(department) and conduct gap
analysis of all processes in each
function

Developing Checklists
Develop questions based on the

requirements
Open questions; closed questions

Aid in documenting assessment of

current practices
Adequacy, suitability,

effectiveness, compliance

Possible answers to each question


Meets requirements; does not
meet requirements; partial
requirement met; not applicable

I have six honest serving men.


They help in all I do.
Their names are:
Where, What and When, How,
Why, and Who.
--Rudyard Kipling

Checklist Question Examples


Does the company have a Validation

Master Plan (VMP)?


Does the document meet the company
requirements for layout and format?
Does the creation, review, approval and
control of the VMP comply with the
procedure for master GMP documents?
Does the VMP clearly state the
requirements for validation
documentation management?
Does the VMP provide details of the
overall expected timescales and
activities associated with validation of
equipment, utilities and systems?

Possible Quality Tools


Checklists
Flowcharts
Matrix diagrams
Pareto Analysis
Histograms

Gap Analysis Results


Classification of gaps
Critical
Major
Minor
Validation Requirement Matrix
Demonstrates regulatory requirements met
Tracking system for gaps
CAPA system

CAPA Concepts
Remedial corrections of an

identified problem
Root cause analysis with
corrective action
Preventive action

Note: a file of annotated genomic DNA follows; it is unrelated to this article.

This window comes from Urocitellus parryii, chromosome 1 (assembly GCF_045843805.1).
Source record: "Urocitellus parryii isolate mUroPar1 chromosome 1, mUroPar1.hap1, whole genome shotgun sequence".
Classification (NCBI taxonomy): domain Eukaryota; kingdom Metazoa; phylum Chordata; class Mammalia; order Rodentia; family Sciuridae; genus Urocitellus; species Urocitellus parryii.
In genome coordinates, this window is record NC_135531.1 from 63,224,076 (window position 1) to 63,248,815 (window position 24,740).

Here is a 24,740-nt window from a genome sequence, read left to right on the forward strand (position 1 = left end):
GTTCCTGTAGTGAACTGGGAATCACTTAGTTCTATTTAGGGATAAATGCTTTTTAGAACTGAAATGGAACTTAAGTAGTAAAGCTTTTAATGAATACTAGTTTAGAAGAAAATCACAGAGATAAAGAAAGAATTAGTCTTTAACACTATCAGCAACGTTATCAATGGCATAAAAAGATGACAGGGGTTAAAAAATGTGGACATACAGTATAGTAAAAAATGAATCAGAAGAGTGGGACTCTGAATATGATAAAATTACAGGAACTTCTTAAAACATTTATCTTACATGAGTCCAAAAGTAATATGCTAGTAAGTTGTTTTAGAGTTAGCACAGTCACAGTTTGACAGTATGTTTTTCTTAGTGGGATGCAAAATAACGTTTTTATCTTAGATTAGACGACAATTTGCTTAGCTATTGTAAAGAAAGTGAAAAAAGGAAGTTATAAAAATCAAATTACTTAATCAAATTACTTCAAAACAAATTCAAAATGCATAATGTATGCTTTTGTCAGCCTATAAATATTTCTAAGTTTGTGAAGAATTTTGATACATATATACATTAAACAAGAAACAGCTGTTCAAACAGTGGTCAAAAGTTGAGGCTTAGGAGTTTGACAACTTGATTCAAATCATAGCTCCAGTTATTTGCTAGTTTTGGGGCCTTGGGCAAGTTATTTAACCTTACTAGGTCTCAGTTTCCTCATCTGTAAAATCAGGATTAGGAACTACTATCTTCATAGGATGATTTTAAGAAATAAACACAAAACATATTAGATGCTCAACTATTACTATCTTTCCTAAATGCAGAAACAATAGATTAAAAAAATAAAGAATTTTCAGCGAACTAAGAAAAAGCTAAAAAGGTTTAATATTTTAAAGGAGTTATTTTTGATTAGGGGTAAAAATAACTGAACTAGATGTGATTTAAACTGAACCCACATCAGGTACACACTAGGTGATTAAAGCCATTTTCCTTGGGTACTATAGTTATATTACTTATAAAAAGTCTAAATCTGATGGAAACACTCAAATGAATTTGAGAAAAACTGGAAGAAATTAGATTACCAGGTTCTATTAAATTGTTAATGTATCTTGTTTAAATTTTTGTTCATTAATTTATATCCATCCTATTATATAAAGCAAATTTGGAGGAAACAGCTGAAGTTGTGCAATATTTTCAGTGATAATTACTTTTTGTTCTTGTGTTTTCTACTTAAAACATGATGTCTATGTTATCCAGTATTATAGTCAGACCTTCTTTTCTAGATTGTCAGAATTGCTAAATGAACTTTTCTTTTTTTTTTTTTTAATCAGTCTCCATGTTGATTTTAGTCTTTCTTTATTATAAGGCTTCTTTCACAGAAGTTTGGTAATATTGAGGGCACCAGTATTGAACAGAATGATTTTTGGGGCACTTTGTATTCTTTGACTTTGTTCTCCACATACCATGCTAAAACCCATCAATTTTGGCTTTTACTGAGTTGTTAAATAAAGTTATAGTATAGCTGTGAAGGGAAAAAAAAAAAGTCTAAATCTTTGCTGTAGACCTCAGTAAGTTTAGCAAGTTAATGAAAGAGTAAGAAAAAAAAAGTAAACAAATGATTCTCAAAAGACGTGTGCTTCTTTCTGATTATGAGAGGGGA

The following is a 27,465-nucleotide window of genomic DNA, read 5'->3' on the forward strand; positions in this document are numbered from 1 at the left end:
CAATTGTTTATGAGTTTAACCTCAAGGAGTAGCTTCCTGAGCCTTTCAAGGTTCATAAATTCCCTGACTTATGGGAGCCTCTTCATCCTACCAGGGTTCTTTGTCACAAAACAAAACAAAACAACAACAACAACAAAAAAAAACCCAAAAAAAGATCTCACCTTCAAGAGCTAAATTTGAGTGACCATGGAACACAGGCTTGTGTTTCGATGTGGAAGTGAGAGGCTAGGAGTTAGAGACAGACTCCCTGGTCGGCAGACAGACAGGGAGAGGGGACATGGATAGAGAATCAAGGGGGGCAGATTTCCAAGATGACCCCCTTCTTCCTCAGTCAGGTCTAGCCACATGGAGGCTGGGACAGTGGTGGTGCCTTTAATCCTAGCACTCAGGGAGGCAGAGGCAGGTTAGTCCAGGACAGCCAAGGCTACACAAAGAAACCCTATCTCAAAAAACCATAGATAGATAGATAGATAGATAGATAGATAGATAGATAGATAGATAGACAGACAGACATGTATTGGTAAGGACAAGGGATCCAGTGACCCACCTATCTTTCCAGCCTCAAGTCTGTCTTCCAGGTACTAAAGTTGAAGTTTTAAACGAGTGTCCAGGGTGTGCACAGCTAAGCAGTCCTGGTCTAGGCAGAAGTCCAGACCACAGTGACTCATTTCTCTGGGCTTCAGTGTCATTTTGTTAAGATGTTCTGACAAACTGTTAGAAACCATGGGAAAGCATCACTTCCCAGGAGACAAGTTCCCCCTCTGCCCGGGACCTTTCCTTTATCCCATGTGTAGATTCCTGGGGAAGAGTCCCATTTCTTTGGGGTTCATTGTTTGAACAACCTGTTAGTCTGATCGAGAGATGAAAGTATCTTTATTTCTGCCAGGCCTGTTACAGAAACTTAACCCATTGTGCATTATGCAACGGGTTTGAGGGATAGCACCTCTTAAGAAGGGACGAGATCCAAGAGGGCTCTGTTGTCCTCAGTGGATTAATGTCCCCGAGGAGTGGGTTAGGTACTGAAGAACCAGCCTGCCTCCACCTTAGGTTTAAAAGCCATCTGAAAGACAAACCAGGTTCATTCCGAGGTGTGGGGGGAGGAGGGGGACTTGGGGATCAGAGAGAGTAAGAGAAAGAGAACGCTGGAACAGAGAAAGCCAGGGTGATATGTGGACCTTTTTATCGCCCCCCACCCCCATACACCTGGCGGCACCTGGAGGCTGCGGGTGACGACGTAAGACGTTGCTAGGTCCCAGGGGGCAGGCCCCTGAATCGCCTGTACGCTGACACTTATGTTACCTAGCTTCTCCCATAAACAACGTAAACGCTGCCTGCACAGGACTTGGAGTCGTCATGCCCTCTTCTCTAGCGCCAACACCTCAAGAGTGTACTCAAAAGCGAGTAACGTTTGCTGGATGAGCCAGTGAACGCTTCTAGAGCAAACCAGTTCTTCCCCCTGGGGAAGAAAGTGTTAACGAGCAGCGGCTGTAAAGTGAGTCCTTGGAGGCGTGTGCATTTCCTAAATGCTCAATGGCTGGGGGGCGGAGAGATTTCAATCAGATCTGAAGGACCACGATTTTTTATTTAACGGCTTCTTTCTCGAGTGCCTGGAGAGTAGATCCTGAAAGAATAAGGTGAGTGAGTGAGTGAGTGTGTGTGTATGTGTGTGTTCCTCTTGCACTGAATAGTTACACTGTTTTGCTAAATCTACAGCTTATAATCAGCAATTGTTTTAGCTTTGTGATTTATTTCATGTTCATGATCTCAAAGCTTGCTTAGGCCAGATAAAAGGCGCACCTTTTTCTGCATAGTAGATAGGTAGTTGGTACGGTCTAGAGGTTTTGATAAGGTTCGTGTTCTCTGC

CAPA Process
Analyze process
Investigate
Identify corrective and

preventative actions
Validate corrective and
preventative actions
Implement corrective
and preventative actions
Evaluate effectiveness

Aftermath of a Gap Analysis


Documenting results of the gap

analysis

Final report
Worksheet

Report Format
Executive Summary
Objective
Scope
Responsibilities
Gap Analysis Design
Results & Discussion
Conclusion
Recommendation

Barriers to a Successful Gap


Analysis
Insufficient management

involvement
Inadequate resources to
perform the task
Inappropriate assignment of
personnel
Unreasonable schedule
Inadequate follow-up to
CAPA plans

FDA Warning Letter Citation


Plans were put in place 12/1/94 to validate the processes in the
Chemical Manufacturing Operations (CMO)... However, the
CMO production summary indicates that since 1/98 CMO
routinely manufactured most of the major products scheduled
for validation. Our investigators spoke with selected members of
management and the CMO validation staff about the number of
projects scheduled versus the number of employees in that
Department. The Department currently has seven employees...
This department is responsible for all process, cleaning,
equipment validation, validation change controls, and all the
corresponding reports, data and protocols. This seems like an